Trying to make sense of this historically, one obvious surmise, given the question about Graham Power "considering his position", was that the expected outcome of the meeting was resignation, rather than suspension, in which case the recording of the meeting would not have been as important as it subsequently became. It is not beyond the bounds of possibility that suspension, which clearly had been prepared for, was not the only option, but was a fall back position in readiness in case Mr Power declined to resign.

In this hypothesis - and I am only putting it as an historical hypothesis, but one which would make sense of the facts, and the brevity of the meeting - that would be probably the real significance of the handwritten notes, rather than an audio transcription being made - normal practice of handwritten notes, put into minutes, was in place because it was not expected that there would be any subsequent meetings after Mr Power's resignation. There the matter would have ended.



Anonymous said...

As always, your analysis is both accurate and objective.
My personal experience is probably as long as yours in such matters and I agree with the points you make.
I would go one step further.
I have always made notes of meetings - particularly the important ones. This is not only in order to preserve some order in the chaos that can sometimes follow difficult meetings (your excerpt from Yes Minister is frighteningly accurate!); it is also a form of self-protection. After a difficult meeting, the official record can often be challenged as incomplete, inaccurate, misleading etc. Sometimes, quite innocently, the official record can be incomplete, inaccurate, misleading etc. - simply because the person making that record has made a mistake. Therefore, the source notes become a vital component in ensuring the final accuracy of the official record and their acceptance by the parties to the meeting as a true and accurate record.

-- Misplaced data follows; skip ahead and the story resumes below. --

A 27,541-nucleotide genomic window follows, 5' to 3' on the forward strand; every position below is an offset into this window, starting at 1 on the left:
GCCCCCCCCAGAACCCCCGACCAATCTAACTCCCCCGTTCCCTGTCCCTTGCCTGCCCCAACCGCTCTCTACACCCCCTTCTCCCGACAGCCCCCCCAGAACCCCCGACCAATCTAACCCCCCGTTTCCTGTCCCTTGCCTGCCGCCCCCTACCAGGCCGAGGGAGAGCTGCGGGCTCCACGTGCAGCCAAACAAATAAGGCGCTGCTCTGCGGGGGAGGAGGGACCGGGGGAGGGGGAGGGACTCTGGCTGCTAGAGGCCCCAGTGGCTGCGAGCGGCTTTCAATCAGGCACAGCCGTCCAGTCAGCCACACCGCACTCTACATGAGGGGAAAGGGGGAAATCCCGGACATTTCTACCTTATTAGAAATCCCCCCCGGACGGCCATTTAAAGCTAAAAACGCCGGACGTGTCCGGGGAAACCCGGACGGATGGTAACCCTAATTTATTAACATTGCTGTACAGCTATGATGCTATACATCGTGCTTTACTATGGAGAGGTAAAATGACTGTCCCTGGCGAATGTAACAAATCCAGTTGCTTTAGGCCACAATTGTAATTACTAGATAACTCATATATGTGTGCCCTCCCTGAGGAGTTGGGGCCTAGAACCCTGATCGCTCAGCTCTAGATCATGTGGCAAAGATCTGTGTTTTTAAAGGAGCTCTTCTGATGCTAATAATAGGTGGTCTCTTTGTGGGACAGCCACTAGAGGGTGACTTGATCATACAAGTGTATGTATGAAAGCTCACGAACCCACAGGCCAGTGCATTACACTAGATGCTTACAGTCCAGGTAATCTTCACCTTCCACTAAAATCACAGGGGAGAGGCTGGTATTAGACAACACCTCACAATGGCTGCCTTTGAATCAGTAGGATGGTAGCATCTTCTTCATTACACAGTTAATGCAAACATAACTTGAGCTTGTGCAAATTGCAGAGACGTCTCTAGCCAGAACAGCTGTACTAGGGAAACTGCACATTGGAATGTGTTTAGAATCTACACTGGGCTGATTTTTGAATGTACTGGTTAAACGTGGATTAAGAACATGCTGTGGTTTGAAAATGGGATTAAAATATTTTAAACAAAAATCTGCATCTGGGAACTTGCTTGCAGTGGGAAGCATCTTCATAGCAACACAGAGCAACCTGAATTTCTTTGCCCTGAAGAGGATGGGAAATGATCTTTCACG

In the case of the "suspension meeting", the source notes were destroyed by the person responsible for producing the "official" record.
As to why this was done - well, there would seem to be only two reasons -
1. A somewhat arrogant (or totally naive) belief that the official record would not be challenged; or
2. The official record was deliberately incomplete, inaccurate or misleading and so the "evidence" had to be destroyed.
Both reasons are inexcusable in the case of the most senior Civil Servant in Jersey.
I wonder what would happen to any police officer who destroyed his notebook deliberately?

Anonymous said...

You might have picked this up already - but, just in case, here is an extract from Graham Power's latest briefing note -

"7. Other issues relating to the integrity of the process have been raised, either by Napier, or in earlier exchanges. For example the admitted destruction of the original record of the suspension meeting has been a matter which has been in the public domain for some time. The document trail indicates that this destruction happened after written notification had been given that the matter was to be the subject of an application to the Royal Court. In some jurisdictions the destruction of evidence prior to a Court hearing may be regarded as a criminal issue. In Jersey it is a “procedural error.”"

The apparent timing of the destruction of the original handwritten notes is interesting.